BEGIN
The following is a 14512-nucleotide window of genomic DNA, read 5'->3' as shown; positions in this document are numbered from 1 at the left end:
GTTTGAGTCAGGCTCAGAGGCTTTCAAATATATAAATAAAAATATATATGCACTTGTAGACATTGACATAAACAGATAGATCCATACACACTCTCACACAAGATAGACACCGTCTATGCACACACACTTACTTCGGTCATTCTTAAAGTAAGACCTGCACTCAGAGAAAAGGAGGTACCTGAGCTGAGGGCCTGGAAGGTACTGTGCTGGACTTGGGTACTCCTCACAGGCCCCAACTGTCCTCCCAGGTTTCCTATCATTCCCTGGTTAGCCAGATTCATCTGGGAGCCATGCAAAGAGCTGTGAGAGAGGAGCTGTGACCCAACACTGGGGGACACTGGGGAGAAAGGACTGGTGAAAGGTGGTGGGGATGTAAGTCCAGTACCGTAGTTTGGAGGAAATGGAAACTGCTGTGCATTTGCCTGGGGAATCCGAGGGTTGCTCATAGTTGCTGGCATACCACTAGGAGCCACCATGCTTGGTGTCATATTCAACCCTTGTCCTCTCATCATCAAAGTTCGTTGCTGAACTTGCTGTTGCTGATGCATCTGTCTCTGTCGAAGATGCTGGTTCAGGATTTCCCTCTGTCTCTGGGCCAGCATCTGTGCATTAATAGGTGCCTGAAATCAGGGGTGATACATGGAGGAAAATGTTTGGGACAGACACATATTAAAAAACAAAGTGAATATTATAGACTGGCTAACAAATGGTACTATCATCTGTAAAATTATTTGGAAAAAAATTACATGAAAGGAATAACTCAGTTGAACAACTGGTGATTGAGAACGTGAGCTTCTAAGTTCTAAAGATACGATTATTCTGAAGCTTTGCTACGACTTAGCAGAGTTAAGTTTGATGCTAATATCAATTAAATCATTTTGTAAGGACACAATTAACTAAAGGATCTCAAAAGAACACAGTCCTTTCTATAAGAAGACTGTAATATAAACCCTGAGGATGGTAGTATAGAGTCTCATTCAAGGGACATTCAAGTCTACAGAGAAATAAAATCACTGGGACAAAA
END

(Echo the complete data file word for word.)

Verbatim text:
The following is a 14512-nucleotide window of genomic DNA, read 5'->3' as shown; positions in this document are numbered from 1 at the left end:
GTTTGAGTCAGGCTCAGAGGCTTTCAAATATATAAATAAAAATATATATGCACTTGTAGACATTGACATAAACAGATAGATCCATACACACTCTCACACAAGATAGACACCGTCTATGCACACACACTTACTTCGGTCATTCTTAAAGTAAGACCTGCACTCAGAGAAAAGGAGGTACCTGAGCTGAGGGCCTGGAAGGTACTGTGCTGGACTTGGGTACTCCTCACAGGCCCCAACTGTCCTCCCAGGTTTCCTATCATTCCCTGGTTAGCCAGATTCATCTGGGAGCCATGCAAAGAGCTGTGAGAGAGGAGCTGTGACCCAACACTGGGGGACACTGGGGAGAAAGGACTGGTGAAAGGTGGTGGGGATGTAAGTCCAGTACCGTAGTTTGGAGGAAATGGAAACTGCTGTGCATTTGCCTGGGGAATCCGAGGGTTGCTCATAGTTGCTGGCATACCACTAGGAGCCACCATGCTTGGTGTCATATTCAACCCTTGTCCTCTCATCATCAAAGTTCGTTGCTGAACTTGCTGTTGCTGATGCATCTGTCTCTGTCGAAGATGCTGGTTCAGGATTTCCCTCTGTCTCTGGGCCAGCATCTGTGCATTAATAGGTGCCTGAAATCAGGGGTGATACATGGAGGAAAATGTTTGGGACAGACACATATTAAAAAACAAAGTGAATATTATAGACTGGCTAACAAATGGTACTATCATCTGTAAAATTATTTGGAAAAAAATTACATGAAAGGAATAACTCAGTTGAACAACTGGTGATTGAGAACGTGAGCTTCTAAGTTCTAAAGATACGATTATTCTGAAGCTTTGCTACGACTTAGCAGAGTTAAGTTTGATGCTAATATCAATTAAATCATTTTGTAAGGACACAATTAACTAAAGGATCTCAAAAGAACACAGTCCTTTCTATAAGAAGACTGTAATATAAACCCTGAGGATGGTAGTATAGAGTCTCATTCAAGGGACATTCAAGTCTACAGAGAAATAAAATCACTGGGACAAAA